Institutional Development

NIA's institutional development program (IDP) is based on Presidential Decree (PD) 552's mandate to delegate the partial or full management of national irrigation systems (NIS) to duly organized cooperatives or associations and centerson the organization and empowerment of farmer-beneficiaries. Farmers are organized into Irrigators Associations (IA) and strengthened through training activities to make them more effective partners of NIA in irrigation development and management. 

An IA is a non-sectarian, non-stock, and non-profit organization of farmer-beneficiaries. The formation of an IA starts from the identification and listing of the individual farm lots and the potential beneficiaries who are later on grouped according to hydrologic boundaries and layout of the water distribution system.


NIA's IDP started with PD 552's provision that farmer-beneficiaries must pay back the cost of construction or rehabilitation of their communal irrigation systems. Repayment could only be possible if farmers manage their systems well, collecting fees from themselves. Many of the communal associations were weak in the 1970s. In 1975, NIA contracted the Farm Systems Development Corporation to undertake the organization of communal associations while it would be responsible for the construction activities. Coordination problems between the two cropped up later. 

NIA started the Participatory Approach Program (PAP) in 1980, combining its technical and institutional aspects. Farmers are consulted and involved in project identification, investigation, evaluation and selection, pre-construction and construction, and eventually operation and maintenance (O&M) of communal systems. They are organized into IAs and trained to be self-reliant and self-governing partners from planning to management of the systems. The training activities include leadership, financial management and systems operation. It has been observed that communal systems built with the farmers participating in all phases of the systems' development are more functional. Irrigation systems constructed without consultation with and the participation of water-users were not as acceptable as those planned and constructed with their involvement.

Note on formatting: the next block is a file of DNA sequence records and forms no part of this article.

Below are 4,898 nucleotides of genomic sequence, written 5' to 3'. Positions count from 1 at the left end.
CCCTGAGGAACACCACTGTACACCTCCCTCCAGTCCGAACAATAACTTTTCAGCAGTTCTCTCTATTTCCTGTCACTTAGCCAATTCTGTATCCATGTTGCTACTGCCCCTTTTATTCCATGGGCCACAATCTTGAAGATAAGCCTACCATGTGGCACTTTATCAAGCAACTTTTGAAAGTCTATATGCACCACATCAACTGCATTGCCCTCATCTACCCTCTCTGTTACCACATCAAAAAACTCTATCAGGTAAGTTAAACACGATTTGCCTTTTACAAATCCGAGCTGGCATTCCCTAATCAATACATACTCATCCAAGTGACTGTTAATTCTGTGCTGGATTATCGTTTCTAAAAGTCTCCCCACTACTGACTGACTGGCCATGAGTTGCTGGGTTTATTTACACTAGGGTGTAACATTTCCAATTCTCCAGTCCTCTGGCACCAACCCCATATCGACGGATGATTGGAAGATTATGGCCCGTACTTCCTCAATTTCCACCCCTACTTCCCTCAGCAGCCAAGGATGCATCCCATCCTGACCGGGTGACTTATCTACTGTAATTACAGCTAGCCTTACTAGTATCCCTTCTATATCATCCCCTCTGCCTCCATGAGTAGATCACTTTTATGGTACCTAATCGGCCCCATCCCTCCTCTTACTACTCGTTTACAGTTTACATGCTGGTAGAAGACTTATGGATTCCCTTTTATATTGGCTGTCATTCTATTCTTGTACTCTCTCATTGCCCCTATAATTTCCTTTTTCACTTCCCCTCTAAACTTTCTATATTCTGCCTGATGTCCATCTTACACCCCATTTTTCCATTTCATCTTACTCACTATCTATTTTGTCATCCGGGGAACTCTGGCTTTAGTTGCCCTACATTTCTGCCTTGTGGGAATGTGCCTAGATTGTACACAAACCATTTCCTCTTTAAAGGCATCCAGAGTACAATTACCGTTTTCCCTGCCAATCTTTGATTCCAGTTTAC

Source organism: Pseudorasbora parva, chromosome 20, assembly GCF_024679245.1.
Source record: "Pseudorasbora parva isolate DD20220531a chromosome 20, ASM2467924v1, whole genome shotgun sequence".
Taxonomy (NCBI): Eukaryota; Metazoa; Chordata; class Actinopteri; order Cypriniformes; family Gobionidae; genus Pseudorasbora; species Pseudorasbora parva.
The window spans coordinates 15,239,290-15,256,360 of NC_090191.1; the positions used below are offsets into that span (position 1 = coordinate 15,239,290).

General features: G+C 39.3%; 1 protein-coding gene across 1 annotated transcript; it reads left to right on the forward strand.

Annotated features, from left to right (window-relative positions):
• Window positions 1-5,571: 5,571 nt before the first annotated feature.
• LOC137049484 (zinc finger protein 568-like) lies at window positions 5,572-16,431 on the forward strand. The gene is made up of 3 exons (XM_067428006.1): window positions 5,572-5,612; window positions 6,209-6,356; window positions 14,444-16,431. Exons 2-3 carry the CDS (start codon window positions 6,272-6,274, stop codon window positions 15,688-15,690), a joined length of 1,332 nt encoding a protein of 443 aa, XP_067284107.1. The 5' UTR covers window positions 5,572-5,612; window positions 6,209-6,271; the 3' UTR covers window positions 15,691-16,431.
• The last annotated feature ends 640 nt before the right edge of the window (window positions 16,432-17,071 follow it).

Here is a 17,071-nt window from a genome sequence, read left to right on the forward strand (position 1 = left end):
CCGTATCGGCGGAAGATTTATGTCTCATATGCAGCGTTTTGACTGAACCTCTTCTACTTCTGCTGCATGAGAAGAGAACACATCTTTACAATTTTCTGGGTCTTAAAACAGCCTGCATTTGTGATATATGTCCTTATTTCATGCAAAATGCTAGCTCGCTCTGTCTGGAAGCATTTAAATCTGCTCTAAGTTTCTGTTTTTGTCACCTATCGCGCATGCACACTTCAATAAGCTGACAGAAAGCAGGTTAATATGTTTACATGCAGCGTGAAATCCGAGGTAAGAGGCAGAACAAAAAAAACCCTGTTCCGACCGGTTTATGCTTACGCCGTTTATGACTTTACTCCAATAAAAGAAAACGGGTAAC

The success of PAP in the communal systems led NIA to implement the Management Turnover Program (MTP) and, recently, the Irrigation Management Transfer (IMT) Program in the NIS. Under both programs, NIA entrusts or passes on to farmers, through the IA, the responsibility of managing part or the whole system, retaining only O&M of major facilities. In the future, as farmers' capability is developed, IA will be commensurately entrusted bigger responsibilities. 

IMT refers to the transfer, wholly or partially, of the management, operation, and maintenance of NIS to IAs, depending on capacity of the IAs. It is provided in RA 3601 as amended, Magna Carta of Small Farmers (RA 7607), and Agriculture and Fisheries Modernization Act (RA 8435). 

The IMT Program focuses on developing the technical and financial capabilities of IAs in handling substantial O&M responsibilities. It is carried out under a joint system management arrangement where NIA retains its responsibility in maintaining the main irrigation and drainage facilities while the IAs are responsible for the secondary facilities. NIA and the IAs share in the benefits and burden in the O&M of the systems. There are 4 IMT models. The NIA still manages the major facilities under Models 1, 2, and 3. The compensation of IAs under these Models is sourced from the ISF they collect. Under Model 4, the IAs manage the whole system.

  1. Model 1: IAs do canal maintenance and specific operation activities. NIA pays them P1,800 per 3.5 km of unlined canal or 7 km of lined canal for every clearing. Their share from ISF collection is commensurate with their collection efforts.
  2. Model 2: IAs manage the laterals, sub-laterals, and terminal facilities and undertake ISF collection. Their share from current account collection is negotiated with NIA based on the concept of fair sharing of burden and benefits.
  3. Model 3: IAs manage the rest of the system downstream of the specified junction (of the first lateral canal) and undertake also collection of ISF. Their share from current account collection is also negotiated with NIA based on the concept of fair sharing of burden and benefits.
  4. Model 4: IAs manage the entire system including the headworks and are responsible for all O&M activities including setting up its own ISF rates and improvement/modernization program for the system. They also pay NIA Technical Assistance Fee covering the cost of supervision, and capital investment on the repair and rehabilitation of the system. The manner of payment will be agreed between NIA and the IA.

There are some 6,330 organized IAs in NIS and CIS as of end 2009. Out of these, 6,010 IAs are registered with the Securities and Exchange Commission to afford them the legal rights to conduct business as a corporate entity. Around 5,490 IAs have O&M contracts with NIA: 2,060 IAs in NIS and 3,430 IAs in CIS.